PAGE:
In the early 2018 I talked with former Sacramento Kings center, 2008 NBA champion, Scot Pollard. We discussed his time in Sacramento and playing for the Kings.
Beginnings in Sacramento
You joined the Kings in 1998. How did you feel with a role of a reserve player?
My first season was the lockout year of 1999, it was spring when I got there. I was already there for the second half of the lockout season and I actually played pretty well, and I played in the playoffs with the Kings. We lost to the Utah Jazz in the first round. But anyway, for the whole time I was with the Kings, I was a backup for Vlade and Chris. When Chris was injured, I would start most of the time when Chris was out with injury. I was just happy to be in the NBA and I was my whole career.
I didn’t mind coming off the bench whether it was for Vlade or Chris, whoever, and I felt like that was a great role for me there, for that team. Especially playing behind Vlade and Chris. I learned a lot from those guys, they were great teammates, and I learned a lot from Vlade’s leadership and incorporated that into some of my leadership as I got to be better player later in my career.
“The Greatest Show on the Court”
Many people say that 2000s Kings were one of the most unselfish team of all-time. Do you agree with this?
Yes, absolutely. We played basketball the way was meant to be played. A team game, people didn’t care about shots, people didn’t care about how many touches they got, because they knew they were going to get them. Because we moved the ball so much and the ball didn’t hit the ground a lot, because it was being passed to teammates and nobody was trying to figure out how much air pressure was in the ball. It’s a common expression here. You try to check the air pressure – just pass the ball, stop dribbling.
That was exciting to watch, it was fun to play and I know we got great following not only in the NBA circles but there were a lot of teams that weren’t very good, we’d go to their gym and make it a home court situation. Because the home crowd wasn’t very good, because their team wasn’t good, so they’d come to watch us, and we had a home court advantage in a lot of other people’s arenas.
How did you feel in the coaching system of Rick Adelman?
Rick was a great coach for us at that time. That team needed a lot of freedom and Rick Adelman was the right coach for that team to give us that freedom. He trusted his point guards; and he trusted his big men. He trusted everybody on the team to make plays, and the one thing I’d never did, that he kept telling me to do, was shoot the ball more, because he knew I was capable of it.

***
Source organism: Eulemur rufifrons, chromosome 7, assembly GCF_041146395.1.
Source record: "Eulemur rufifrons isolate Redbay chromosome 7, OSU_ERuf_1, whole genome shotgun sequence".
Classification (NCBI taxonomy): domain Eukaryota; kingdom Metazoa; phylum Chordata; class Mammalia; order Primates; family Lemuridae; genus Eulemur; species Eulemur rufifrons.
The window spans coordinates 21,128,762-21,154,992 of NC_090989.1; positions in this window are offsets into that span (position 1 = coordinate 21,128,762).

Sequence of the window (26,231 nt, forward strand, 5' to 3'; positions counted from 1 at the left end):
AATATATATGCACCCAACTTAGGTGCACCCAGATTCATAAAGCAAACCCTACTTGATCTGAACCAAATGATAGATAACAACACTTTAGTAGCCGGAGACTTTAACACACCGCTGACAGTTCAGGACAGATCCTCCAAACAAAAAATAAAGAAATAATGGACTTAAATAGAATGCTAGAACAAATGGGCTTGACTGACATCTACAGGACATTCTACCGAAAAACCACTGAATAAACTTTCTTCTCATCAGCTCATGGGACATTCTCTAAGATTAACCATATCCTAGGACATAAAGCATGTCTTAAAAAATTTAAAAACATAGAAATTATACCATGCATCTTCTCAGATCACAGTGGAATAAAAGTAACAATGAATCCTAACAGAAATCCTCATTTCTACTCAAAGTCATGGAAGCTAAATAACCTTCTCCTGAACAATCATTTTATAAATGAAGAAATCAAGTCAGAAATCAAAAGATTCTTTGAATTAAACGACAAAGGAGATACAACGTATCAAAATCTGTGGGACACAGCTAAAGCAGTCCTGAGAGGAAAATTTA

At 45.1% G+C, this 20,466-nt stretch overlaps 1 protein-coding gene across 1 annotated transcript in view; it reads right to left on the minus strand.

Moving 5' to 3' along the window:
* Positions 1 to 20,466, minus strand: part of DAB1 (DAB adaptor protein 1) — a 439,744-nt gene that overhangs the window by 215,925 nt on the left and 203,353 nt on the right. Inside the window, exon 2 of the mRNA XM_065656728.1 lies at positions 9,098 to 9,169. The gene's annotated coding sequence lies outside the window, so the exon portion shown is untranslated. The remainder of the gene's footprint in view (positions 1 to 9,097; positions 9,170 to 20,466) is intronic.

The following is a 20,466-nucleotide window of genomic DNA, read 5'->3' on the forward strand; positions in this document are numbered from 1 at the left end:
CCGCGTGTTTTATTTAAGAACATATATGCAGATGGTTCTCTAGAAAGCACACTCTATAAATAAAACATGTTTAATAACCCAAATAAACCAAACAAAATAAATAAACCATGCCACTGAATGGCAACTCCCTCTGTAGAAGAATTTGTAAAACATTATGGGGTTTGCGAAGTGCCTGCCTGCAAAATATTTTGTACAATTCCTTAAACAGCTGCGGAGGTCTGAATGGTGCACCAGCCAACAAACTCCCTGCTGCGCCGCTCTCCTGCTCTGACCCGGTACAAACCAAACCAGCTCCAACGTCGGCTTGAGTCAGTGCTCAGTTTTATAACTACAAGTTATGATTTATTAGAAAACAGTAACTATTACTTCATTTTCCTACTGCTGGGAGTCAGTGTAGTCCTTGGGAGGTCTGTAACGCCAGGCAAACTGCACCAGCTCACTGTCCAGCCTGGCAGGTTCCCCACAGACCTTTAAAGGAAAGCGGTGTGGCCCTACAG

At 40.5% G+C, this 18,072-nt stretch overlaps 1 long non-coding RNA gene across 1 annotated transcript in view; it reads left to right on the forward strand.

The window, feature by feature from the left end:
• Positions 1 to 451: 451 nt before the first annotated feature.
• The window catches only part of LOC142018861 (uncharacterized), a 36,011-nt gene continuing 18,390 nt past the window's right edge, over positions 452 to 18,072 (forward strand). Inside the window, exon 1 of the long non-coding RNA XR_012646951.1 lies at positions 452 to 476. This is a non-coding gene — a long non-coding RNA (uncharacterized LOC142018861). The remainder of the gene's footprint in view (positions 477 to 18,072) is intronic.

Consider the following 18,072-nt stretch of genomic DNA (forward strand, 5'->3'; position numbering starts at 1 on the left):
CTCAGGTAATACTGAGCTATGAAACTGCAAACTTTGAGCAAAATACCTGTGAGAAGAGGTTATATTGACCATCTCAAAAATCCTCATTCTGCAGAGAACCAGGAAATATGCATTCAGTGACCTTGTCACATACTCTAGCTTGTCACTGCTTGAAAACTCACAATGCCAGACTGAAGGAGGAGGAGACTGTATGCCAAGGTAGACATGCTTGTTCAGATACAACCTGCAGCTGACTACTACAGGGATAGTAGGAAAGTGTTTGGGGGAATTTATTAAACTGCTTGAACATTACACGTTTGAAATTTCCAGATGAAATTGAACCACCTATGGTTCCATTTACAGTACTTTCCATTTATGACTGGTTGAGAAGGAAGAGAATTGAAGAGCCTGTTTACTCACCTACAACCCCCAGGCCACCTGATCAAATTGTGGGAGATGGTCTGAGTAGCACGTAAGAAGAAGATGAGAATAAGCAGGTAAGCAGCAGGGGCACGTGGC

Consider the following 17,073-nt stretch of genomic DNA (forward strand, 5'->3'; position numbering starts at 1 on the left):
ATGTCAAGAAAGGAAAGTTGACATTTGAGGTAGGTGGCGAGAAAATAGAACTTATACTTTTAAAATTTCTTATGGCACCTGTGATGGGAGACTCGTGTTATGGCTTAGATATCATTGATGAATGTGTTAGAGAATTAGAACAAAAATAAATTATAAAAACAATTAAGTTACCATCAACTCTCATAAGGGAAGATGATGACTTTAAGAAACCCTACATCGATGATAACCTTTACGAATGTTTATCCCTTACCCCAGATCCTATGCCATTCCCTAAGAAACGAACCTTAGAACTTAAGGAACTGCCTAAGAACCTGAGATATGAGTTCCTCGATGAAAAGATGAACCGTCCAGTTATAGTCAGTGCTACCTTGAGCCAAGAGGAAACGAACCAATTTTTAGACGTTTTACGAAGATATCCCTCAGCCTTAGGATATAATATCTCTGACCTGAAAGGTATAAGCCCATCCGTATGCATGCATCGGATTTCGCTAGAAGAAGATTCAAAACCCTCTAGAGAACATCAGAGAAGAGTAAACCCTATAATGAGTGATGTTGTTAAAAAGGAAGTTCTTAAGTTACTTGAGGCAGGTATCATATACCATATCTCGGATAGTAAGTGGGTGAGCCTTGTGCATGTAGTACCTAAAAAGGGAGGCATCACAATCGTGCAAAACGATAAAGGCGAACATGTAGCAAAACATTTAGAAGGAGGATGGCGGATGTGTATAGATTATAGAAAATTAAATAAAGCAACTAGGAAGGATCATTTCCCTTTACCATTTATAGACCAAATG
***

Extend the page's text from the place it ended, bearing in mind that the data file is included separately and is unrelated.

My response was always: “Hey, Rick, I am playing with Peja Stojakovic, Hedo, Doug Christie and Mike Bibby and Jason Williams.” You know, I would like to list all of the shooters I played with and I said that the best thing I can do is get them open by knocking their guy down with a good, hard screen and then go get the rebound if they miss. So, Rick was a great coach for that team.
Jason Williams and Mike Bibby
Who was a better point guard in your opinion: Jason Williams or Mike Bibby?
They were both amazing teammates in different ways. Jason Williams was a magician with the basketball. The things that people saw in games were about 8 out of 10. In practice, when there was no referees, we would see the 10 out of 10 Jason Williams. Sometimes it was a carry, or sometimes it was a double dribble or a travelling or whatever because he was just pushing the limits in practice so that in games he could tone it down a little bit and still do so many amazing things with the basketball. It was just a fun to play with Jason Williams because you always had to be ready. You didn’t know what he is gonna be able to pull out of his magic trick box for the next game.
And then Mike Bibby was the right point guard because he hit big shots for us when other players couldn’t or didn’t. Mike wasn’t scared to take that big shot and he hit them a lot of times. They were both great for that team, in different ways. Jason got us to the playoffs and Mike Bibby when he got there, took us deeper in the playoffs and was the right point guard. So, they were both amazing point guards, I am not going to say which one was better because they were both awesome in their way for our team.
Kings vs Lakers
What do you think about the 2002 WCF?
Yeah, there is a lot of controversy. But the bottom line is as bad as you think Game 6 was, or fixed, whatever, we had Game 7 and we crapped the bed. That series ultimately, we lost it, because we went home and we didn’t recover and we lost Game 7 at home, which is why we had the best record in the league, we had home court advantage, that’s what you are supposed to do. Take advantage of home court advantage and we didn’t. We still had Game 7 and we lost it, so it doesn’t matter what happened in Game 6 ultimately, because we lost Game 7. Nobody took that away from us, so whatever you think about the Game 6 it doesn’t matter, because we still had home court advantage and we didn’t take advantage of it.
What is your highlight moment from your years in Sacramento?
All of it. I loved being there, I loved living there, I loved being part of that franchise. It broke my heart when they traded me. I had a broken back, I healed back and came back from and as soon as I was healthy, they traded me, so that hurt. But you know, I understand it’s a business, but I loved every minute of playing in the Sacramento, that’s where I wanted to play the rest of my career, I didn’t want to go anywhere else. When I was a free agent, I resigned with Sacramento and showed them my loyalty but, you know, it’s a business, they traded me when they could. What happened, happened.